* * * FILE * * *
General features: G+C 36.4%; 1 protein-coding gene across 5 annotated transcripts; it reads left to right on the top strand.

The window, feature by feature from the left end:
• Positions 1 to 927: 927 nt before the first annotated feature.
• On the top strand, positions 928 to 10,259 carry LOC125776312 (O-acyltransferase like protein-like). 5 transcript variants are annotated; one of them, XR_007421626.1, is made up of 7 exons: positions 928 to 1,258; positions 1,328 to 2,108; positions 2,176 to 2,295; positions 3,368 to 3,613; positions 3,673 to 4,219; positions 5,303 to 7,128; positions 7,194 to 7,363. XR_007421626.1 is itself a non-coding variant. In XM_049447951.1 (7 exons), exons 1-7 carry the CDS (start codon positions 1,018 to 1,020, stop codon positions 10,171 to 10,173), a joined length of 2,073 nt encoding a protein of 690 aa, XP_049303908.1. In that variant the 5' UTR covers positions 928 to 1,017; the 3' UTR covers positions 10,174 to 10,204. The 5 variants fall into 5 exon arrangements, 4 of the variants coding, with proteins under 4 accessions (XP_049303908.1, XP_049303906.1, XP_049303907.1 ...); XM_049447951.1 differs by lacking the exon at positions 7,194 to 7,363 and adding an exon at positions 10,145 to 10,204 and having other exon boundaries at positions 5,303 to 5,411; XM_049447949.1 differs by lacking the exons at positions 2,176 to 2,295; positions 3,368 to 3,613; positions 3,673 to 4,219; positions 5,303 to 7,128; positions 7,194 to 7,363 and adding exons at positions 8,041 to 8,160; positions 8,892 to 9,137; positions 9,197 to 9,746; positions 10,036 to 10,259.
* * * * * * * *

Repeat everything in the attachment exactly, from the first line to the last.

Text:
General features: G+C 36.4%; 1 protein-coding gene across 5 annotated transcripts; it reads left to right on the top strand.

The window, feature by feature from the left end:
• Positions 1 to 927: 927 nt before the first annotated feature.
• On the top strand, positions 928 to 10,259 carry LOC125776312 (O-acyltransferase like protein-like). 5 transcript variants are annotated; one of them, XR_007421626.1, is made up of 7 exons: positions 928 to 1,258; positions 1,328 to 2,108; positions 2,176 to 2,295; positions 3,368 to 3,613; positions 3,673 to 4,219; positions 5,303 to 7,128; positions 7,194 to 7,363. XR_007421626.1 is itself a non-coding variant. In XM_049447951.1 (7 exons), exons 1-7 carry the CDS (start codon positions 1,018 to 1,020, stop codon positions 10,171 to 10,173), a joined length of 2,073 nt encoding a protein of 690 aa, XP_049303908.1. In that variant the 5' UTR covers positions 928 to 1,017; the 3' UTR covers positions 10,174 to 10,204. The 5 variants fall into 5 exon arrangements, 4 of the variants coding, with proteins under 4 accessions (XP_049303908.1, XP_049303906.1, XP_049303907.1 ...); XM_049447951.1 differs by lacking the exon at positions 7,194 to 7,363 and adding an exon at positions 10,145 to 10,204 and having other exon boundaries at positions 5,303 to 5,411; XM_049447949.1 differs by lacking the exons at positions 2,176 to 2,295; positions 3,368 to 3,613; positions 3,673 to 4,219; positions 5,303 to 7,128; positions 7,194 to 7,363 and adding exons at positions 8,041 to 8,160; positions 8,892 to 9,137; positions 9,197 to 9,746; positions 10,036 to 10,259.